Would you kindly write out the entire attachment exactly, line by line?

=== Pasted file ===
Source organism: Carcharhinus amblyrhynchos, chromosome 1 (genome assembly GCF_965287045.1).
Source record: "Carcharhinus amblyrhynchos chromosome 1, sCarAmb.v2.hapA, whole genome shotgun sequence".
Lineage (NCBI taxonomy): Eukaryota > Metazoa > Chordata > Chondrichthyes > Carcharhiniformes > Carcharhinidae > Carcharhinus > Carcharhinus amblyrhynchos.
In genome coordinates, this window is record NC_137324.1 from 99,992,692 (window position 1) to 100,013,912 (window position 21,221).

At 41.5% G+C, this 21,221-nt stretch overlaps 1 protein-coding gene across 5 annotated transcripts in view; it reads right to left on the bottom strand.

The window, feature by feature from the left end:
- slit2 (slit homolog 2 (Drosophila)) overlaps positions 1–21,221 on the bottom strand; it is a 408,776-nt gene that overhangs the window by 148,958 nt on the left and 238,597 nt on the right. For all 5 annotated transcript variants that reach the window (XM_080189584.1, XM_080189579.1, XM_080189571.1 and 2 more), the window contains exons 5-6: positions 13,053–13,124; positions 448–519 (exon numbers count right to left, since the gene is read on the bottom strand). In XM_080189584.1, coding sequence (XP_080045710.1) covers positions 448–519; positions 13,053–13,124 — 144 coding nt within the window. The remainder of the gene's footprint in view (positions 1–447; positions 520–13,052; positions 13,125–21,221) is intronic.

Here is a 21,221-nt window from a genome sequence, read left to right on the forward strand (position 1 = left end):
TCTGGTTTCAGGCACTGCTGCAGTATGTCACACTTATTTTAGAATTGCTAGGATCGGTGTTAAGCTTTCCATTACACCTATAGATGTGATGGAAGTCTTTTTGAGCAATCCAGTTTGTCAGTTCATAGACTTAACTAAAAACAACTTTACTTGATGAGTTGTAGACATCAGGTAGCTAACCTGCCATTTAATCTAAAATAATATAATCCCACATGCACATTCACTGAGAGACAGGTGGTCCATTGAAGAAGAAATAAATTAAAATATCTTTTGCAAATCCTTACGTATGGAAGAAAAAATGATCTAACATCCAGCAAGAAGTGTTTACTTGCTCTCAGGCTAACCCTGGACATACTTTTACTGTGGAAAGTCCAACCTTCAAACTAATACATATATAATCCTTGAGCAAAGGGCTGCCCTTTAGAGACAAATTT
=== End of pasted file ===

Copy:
Source organism: Carcharhinus amblyrhynchos, chromosome 1 (genome assembly GCF_965287045.1).
Source record: "Carcharhinus amblyrhynchos chromosome 1, sCarAmb.v2.hapA, whole genome shotgun sequence".
Lineage (NCBI taxonomy): Eukaryota > Metazoa > Chordata > Chondrichthyes > Carcharhiniformes > Carcharhinidae > Carcharhinus > Carcharhinus amblyrhynchos.
In genome coordinates, this window is record NC_137324.1 from 99,992,692 (window position 1) to 100,013,912 (window position 21,221).

At 41.5% G+C, this 21,221-nt stretch overlaps 1 protein-coding gene across 5 annotated transcripts in view; it reads right to left on the bottom strand.

The window, feature by feature from the left end:
- slit2 (slit homolog 2 (Drosophila)) overlaps positions 1–21,221 on the bottom strand; it is a 408,776-nt gene that overhangs the window by 148,958 nt on the left and 238,597 nt on the right. For all 5 annotated transcript variants that reach the window (XM_080189584.1, XM_080189579.1, XM_080189571.1 and 2 more), the window contains exons 5-6: positions 13,053–13,124; positions 448–519 (exon numbers count right to left, since the gene is read on the bottom strand). In XM_080189584.1, coding sequence (XP_080045710.1) covers positions 448–519; positions 13,053–13,124 — 144 coding nt within the window. The remainder of the gene's footprint in view (positions 1–447; positions 520–13,052; positions 13,125–21,221) is intronic.

Here is a 21,221-nt window from a genome sequence, read left to right on the forward strand (position 1 = left end):
TCTGGTTTCAGGCACTGCTGCAGTATGTCACACTTATTTTAGAATTGCTAGGATCGGTGTTAAGCTTTCCATTACACCTATAGATGTGATGGAAGTCTTTTTGAGCAATCCAGTTTGTCAGTTCATAGACTTAACTAAAAACAACTTTACTTGATGAGTTGTAGACATCAGGTAGCTAACCTGCCATTTAATCTAAAATAATATAATCCCACATGCACATTCACTGAGAGACAGGTGGTCCATTGAAGAAGAAATAAATTAAAATATCTTTTGCAAATCCTTACGTATGGAAGAAAAAATGATCTAACATCCAGCAAGAAGTGTTTACTTGCTCTCAGGCTAACCCTGGACATACTTTTACTGTGGAAAGTCCAACCTTCAAACTAATACATATATAATCCTTGAGCAAAGGGCTGCCCTTTAGAGACAAATTT